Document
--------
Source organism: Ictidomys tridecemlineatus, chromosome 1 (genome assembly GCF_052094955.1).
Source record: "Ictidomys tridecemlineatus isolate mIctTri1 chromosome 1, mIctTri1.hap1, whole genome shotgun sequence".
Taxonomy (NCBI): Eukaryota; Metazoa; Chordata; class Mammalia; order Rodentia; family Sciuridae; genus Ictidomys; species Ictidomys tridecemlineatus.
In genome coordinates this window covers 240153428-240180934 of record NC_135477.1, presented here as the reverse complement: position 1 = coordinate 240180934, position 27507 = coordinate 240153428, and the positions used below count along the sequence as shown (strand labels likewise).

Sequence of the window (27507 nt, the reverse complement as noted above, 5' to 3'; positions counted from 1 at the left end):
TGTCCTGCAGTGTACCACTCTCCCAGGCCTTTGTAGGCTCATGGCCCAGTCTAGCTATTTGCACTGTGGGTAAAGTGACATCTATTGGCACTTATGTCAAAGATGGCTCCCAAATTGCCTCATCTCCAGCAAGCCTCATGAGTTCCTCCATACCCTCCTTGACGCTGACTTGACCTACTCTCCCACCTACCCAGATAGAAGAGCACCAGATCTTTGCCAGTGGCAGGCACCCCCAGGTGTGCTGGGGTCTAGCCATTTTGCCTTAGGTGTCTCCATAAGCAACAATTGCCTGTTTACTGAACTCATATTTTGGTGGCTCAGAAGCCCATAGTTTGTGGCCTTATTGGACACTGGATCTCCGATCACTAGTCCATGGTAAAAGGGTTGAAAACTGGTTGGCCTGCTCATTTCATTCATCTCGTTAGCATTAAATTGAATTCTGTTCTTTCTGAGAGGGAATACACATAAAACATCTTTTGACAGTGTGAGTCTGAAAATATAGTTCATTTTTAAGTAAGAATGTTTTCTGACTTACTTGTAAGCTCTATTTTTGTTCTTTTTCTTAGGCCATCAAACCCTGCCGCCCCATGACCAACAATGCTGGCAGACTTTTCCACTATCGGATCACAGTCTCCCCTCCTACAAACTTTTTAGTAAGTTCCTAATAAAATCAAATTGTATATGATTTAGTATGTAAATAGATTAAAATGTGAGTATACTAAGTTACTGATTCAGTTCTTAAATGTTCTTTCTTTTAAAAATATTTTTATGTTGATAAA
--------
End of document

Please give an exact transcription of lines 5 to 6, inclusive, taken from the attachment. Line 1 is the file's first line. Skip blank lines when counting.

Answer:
Sequence of the window (27507 nt, the reverse complement as noted above, 5' to 3'; positions counted from 1 at the left end):
TGTCCTGCAGTGTACCACTCTCCCAGGCCTTTGTAGGCTCATGGCCCAGTCTAGCTATTTGCACTGTGGGTAAAGTGACATCTATTGGCACTTATGTCAAAGATGGCTCCCAAATTGCCTCATCTCCAGCAAGCCTCATGAGTTCCTCCATACCCTCCTTGACGCTGACTTGACCTACTCTCCCACCTACCCAGATAGAAGAGCACCAGATCTTTGCCAGTGGCAGGCACCCCCAGGTGTGCTGGGGTCTAGCCATTTTGCCTTAGGTGTCTCCATAAGCAACAATTGCCTGTTTACTGAACTCATATTTTGGTGGCTCAGAAGCCCATAGTTTGTGGCCTTATTGGACACTGGATCTCCGATCACTAGTCCATGGTAAAAGGGTTGAAAACTGGTTGGCCTGCTCATTTCATTCATCTCGTTAGCATTAAATTGAATTCTGTTCTTTCTGAGAGGGAATACACATAAAACATCTTTTGACAGTGTGAGTCTGAAAATATAGTTCATTTTTAAGTAAGAATGTTTTCTGACTTACTTGTAAGCTCTATTTTTGTTCTTTTTCTTAGGCCATCAAACCCTGCCGCCCCATGACCAACAATGCTGGCAGACTTTTCCACTATCGGATCACAGTCTCCCCTCCTACAAACTTTTTAGTAAGTTCCTAATAAAATCAAATTGTATATGATTTAGTATGTAAATAGATTAAAATGTGAGTATACTAAGTTACTGATTCAGTTCTTAAATGTTCTTTCTTTTAAAAATATTTTTATGTTGATAAA